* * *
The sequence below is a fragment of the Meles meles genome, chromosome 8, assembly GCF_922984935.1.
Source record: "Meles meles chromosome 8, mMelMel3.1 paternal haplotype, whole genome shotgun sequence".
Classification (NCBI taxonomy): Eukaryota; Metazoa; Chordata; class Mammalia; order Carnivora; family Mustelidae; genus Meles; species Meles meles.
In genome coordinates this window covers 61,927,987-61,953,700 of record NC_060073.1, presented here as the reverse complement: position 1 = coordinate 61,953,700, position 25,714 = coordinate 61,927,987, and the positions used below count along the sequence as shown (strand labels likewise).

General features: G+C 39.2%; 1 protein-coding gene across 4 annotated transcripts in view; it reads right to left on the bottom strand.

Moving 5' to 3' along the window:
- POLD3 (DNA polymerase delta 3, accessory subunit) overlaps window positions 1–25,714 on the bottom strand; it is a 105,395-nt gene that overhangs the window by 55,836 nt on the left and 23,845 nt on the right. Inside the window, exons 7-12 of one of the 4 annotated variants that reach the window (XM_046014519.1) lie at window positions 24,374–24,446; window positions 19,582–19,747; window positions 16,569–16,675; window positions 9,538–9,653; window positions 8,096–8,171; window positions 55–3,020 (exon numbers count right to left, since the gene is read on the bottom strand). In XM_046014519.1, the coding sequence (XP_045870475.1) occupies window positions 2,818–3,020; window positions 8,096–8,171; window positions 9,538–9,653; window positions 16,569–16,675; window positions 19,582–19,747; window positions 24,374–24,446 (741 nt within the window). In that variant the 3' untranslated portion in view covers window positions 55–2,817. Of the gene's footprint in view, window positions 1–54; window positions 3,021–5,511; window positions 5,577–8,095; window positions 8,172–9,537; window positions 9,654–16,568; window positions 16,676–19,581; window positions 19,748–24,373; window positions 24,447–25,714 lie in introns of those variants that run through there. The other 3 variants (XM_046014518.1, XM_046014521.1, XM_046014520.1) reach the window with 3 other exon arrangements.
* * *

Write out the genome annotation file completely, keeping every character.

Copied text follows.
The sequence below is a fragment of the Meles meles genome, chromosome 8, assembly GCF_922984935.1.
Source record: "Meles meles chromosome 8, mMelMel3.1 paternal haplotype, whole genome shotgun sequence".
Classification (NCBI taxonomy): Eukaryota; Metazoa; Chordata; class Mammalia; order Carnivora; family Mustelidae; genus Meles; species Meles meles.
In genome coordinates this window covers 61,927,987-61,953,700 of record NC_060073.1, presented here as the reverse complement: position 1 = coordinate 61,953,700, position 25,714 = coordinate 61,927,987, and the positions used below count along the sequence as shown (strand labels likewise).

General features: G+C 39.2%; 1 protein-coding gene across 4 annotated transcripts in view; it reads right to left on the bottom strand.

Moving 5' to 3' along the window:
- POLD3 (DNA polymerase delta 3, accessory subunit) overlaps window positions 1–25,714 on the bottom strand; it is a 105,395-nt gene that overhangs the window by 55,836 nt on the left and 23,845 nt on the right. Inside the window, exons 7-12 of one of the 4 annotated variants that reach the window (XM_046014519.1) lie at window positions 24,374–24,446; window positions 19,582–19,747; window positions 16,569–16,675; window positions 9,538–9,653; window positions 8,096–8,171; window positions 55–3,020 (exon numbers count right to left, since the gene is read on the bottom strand). In XM_046014519.1, the coding sequence (XP_045870475.1) occupies window positions 2,818–3,020; window positions 8,096–8,171; window positions 9,538–9,653; window positions 16,569–16,675; window positions 19,582–19,747; window positions 24,374–24,446 (741 nt within the window). In that variant the 3' untranslated portion in view covers window positions 55–2,817. Of the gene's footprint in view, window positions 1–54; window positions 3,021–5,511; window positions 5,577–8,095; window positions 8,172–9,537; window positions 9,654–16,568; window positions 16,676–19,581; window positions 19,748–24,373; window positions 24,447–25,714 lie in introns of those variants that run through there. The other 3 variants (XM_046014518.1, XM_046014521.1, XM_046014520.1) reach the window with 3 other exon arrangements.